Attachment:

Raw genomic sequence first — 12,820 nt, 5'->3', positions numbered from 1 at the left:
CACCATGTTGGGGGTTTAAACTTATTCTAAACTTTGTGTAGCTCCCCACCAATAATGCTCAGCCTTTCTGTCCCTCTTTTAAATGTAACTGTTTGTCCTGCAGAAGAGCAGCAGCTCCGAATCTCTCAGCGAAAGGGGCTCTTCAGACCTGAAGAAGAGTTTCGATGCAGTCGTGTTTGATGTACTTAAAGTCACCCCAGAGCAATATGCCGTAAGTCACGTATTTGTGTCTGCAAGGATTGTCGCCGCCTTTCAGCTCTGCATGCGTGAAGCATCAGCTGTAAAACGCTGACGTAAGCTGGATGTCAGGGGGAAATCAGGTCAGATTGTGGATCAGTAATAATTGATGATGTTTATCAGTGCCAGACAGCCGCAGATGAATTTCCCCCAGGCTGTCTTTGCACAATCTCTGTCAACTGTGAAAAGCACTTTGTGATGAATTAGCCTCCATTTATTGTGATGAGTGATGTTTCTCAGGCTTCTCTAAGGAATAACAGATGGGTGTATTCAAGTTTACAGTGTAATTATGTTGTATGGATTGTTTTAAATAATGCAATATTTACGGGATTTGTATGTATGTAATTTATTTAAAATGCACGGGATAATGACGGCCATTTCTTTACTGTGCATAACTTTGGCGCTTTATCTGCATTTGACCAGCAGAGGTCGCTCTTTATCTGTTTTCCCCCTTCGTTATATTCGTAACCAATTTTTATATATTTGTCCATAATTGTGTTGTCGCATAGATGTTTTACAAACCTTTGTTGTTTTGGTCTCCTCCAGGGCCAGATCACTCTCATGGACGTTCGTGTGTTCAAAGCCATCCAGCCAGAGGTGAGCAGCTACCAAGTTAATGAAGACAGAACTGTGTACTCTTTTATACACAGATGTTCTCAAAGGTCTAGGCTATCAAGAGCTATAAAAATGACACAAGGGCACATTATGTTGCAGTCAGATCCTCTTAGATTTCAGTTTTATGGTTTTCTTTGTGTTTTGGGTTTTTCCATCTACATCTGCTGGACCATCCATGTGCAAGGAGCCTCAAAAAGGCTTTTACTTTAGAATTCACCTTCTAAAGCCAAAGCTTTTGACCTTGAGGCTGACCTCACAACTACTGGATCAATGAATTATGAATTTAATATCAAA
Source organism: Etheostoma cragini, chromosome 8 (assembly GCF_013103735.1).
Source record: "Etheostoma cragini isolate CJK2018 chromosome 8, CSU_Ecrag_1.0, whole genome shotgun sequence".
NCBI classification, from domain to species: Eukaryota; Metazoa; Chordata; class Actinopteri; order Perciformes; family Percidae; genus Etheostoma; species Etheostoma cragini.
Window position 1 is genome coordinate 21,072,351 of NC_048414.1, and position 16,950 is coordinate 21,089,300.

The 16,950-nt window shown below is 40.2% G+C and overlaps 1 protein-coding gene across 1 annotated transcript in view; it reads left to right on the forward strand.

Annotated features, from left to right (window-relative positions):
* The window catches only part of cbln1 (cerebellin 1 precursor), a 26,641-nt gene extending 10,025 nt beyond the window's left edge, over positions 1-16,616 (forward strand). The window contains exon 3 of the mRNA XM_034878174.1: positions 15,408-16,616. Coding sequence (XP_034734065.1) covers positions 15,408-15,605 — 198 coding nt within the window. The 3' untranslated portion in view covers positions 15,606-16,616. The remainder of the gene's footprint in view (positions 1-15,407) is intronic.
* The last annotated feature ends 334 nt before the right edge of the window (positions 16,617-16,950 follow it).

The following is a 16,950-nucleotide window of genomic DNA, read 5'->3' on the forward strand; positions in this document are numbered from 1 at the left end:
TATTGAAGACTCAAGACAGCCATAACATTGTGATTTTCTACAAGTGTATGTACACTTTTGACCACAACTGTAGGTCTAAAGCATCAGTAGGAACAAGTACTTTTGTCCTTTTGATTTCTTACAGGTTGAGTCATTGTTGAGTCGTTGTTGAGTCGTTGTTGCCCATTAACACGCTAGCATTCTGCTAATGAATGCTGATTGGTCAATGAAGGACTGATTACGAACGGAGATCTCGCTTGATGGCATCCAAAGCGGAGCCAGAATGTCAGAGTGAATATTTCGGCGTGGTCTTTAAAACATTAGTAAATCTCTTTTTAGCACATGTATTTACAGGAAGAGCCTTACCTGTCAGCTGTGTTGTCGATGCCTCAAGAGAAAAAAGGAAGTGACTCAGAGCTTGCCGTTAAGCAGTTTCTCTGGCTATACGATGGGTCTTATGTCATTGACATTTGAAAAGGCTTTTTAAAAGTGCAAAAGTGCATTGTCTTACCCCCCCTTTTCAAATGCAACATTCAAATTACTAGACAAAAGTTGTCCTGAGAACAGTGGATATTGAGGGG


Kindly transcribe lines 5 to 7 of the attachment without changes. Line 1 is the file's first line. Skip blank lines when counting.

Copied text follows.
NCBI classification, from domain to species: Eukaryota; Metazoa; Chordata; class Actinopteri; order Perciformes; family Percidae; genus Etheostoma; species Etheostoma cragini.
Window position 1 is genome coordinate 21,072,351 of NC_048414.1, and position 16,950 is coordinate 21,089,300.

The 16,950-nt window shown below is 40.2% G+C and overlaps 1 protein-coding gene across 1 annotated transcript in view; it reads left to right on the forward strand.